A day after police announced the release of a convicted sexual offender living in the city – a friend of the young victim in the sexual assault he was convicted for is shocked he was released.

On Monday, Edmonton Police said Kevin John Taylor, 49, had been released from the Bowden Correctional Centre after serving a 12-year sentence for a sexual assault that occurred more than a decade ago.

Police said Taylor planned to live in the Edmonton-area, and officials said he was considered to be at a high-risk of reoffending, sexually and violently against females.

He was convicted after an 11-year-old girl was abducted from her home, sexually assaulted and then left her in a field in 2000.

Now, his release is stirring up raw emotions in Jocelyn Hansen, a friend of the victim’s family.

“I find that makes me not trust the system, and that makes me not trust the people we’re supposed to be trusting in all of this,” Hansen said.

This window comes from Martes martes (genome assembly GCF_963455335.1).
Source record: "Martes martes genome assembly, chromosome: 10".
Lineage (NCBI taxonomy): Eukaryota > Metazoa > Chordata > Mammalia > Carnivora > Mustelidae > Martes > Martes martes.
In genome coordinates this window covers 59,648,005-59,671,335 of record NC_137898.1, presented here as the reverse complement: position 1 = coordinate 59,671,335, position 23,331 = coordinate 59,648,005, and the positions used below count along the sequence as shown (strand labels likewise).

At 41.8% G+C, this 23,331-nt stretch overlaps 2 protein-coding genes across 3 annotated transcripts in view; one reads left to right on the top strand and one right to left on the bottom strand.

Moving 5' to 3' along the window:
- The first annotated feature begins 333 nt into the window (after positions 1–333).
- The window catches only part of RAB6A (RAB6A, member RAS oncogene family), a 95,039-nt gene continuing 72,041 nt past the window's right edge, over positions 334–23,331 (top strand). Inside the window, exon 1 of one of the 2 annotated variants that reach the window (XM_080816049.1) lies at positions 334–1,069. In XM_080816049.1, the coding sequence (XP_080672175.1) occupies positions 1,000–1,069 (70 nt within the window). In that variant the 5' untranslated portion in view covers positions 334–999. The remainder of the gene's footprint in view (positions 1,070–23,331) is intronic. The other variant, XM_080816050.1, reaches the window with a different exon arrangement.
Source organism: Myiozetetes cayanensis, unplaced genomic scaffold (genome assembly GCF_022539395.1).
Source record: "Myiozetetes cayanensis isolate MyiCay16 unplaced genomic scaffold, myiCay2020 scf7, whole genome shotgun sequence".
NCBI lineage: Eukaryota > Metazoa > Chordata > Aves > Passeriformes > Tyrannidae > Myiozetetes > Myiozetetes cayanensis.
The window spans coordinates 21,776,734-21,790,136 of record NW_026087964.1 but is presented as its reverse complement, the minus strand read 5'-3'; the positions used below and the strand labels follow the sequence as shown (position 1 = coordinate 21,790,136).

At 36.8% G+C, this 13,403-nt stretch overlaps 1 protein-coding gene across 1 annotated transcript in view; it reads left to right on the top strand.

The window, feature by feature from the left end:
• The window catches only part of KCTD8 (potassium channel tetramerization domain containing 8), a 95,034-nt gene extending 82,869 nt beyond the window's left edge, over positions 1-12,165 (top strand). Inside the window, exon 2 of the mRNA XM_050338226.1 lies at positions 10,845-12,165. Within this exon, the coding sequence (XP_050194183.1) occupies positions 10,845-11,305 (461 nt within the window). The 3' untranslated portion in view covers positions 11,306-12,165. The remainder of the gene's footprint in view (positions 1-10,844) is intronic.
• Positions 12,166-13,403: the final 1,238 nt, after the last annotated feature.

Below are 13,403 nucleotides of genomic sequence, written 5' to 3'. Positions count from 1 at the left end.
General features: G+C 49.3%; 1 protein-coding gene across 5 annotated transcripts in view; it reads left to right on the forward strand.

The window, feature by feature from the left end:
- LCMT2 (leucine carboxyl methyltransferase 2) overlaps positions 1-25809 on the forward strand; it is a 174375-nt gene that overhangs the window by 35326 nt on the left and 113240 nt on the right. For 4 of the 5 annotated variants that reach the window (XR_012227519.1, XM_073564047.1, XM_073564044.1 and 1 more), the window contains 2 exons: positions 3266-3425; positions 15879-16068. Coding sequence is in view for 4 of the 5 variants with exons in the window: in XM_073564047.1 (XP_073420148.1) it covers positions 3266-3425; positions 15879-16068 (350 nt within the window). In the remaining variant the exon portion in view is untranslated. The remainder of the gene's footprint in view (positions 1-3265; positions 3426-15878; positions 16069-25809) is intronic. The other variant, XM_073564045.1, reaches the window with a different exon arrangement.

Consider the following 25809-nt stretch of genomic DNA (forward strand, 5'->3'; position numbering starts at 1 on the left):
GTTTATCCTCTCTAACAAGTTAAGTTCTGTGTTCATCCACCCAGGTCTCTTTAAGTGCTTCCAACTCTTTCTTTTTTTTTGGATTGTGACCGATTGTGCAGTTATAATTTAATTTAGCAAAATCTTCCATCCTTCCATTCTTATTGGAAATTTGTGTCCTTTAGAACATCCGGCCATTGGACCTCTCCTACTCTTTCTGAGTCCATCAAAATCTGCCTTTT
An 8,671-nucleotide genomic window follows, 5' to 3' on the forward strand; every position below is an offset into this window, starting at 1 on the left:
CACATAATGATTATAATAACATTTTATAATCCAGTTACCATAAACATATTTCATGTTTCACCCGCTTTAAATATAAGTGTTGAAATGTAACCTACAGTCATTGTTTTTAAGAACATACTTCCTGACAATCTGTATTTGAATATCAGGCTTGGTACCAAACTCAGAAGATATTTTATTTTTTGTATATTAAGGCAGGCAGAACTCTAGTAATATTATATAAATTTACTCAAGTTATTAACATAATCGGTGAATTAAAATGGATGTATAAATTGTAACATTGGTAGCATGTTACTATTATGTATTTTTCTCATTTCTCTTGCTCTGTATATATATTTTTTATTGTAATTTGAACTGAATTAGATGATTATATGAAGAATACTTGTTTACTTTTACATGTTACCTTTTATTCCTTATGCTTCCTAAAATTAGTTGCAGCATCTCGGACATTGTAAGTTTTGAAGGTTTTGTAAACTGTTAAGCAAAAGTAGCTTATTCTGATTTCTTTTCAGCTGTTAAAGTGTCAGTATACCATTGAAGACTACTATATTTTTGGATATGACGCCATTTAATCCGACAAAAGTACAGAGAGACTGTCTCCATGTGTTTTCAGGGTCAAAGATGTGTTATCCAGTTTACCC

She remembers vividly the emotions of that day.

“Fear comes over you, this could have happened to one of my children,” Hansen said. “It just hits close to home.”

In his parole documents, Taylor is described as untreated – despite going through two high-intensity treatment programs.

Taylor was also described as having persistent violent sexual behaviours, and a record of non-compliance.

“A high-risk to reoffend, he’s considered to be a violent sexual offender,” Edmonton Police Service Spokesperson Patrycia Thenu said. “That is the reason why our detectives will be monitoring him for the next two years.”

On Monday, Police said officers from the Behavioral Assessment Unit would be keeping tabs on him.

Taylor is described as:

  • Caucasian
  • 188 cm (6’2”) tall
  • 84 kg (185 lbs.)
  • Gray hair
  • Blue eyes

EPS said Monday that the information was issued after deliberation by police on a number of issues, including privacy concerns – under the belief that it was in the interest of public safety.

Regardless, Hansen said she doesn’t understand why Taylor was released – especially since police and the parole board both recognize him as dangerous.

“We’re living more and more in a world of fear,” Hansen said. “I guess I’m not ok with that.”

With files from Serena Mah